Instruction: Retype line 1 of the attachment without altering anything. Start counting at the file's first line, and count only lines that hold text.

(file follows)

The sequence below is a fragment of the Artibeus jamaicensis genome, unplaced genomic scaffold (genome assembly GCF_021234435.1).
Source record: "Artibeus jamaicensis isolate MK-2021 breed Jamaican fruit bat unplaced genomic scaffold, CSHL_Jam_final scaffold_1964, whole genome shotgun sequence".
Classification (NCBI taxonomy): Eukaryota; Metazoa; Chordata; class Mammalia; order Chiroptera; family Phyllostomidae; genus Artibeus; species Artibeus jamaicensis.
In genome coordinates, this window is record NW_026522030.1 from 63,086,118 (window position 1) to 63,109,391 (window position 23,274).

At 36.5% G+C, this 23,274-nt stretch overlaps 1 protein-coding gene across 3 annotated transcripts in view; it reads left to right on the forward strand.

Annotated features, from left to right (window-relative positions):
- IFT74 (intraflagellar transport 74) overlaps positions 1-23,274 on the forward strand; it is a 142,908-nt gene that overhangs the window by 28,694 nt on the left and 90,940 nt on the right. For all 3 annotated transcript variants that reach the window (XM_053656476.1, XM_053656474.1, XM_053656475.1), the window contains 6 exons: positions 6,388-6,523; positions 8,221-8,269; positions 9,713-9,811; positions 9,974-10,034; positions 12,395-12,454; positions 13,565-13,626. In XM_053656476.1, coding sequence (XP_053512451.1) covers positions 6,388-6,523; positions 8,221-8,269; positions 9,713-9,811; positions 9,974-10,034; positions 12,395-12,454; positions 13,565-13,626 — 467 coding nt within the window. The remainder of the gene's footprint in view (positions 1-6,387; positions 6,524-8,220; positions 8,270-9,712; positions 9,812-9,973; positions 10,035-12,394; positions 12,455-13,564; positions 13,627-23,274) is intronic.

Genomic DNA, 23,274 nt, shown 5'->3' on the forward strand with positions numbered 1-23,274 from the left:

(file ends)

The sequence below is a fragment of the Artibeus jamaicensis genome, unplaced genomic scaffold (genome assembly GCF_021234435.1).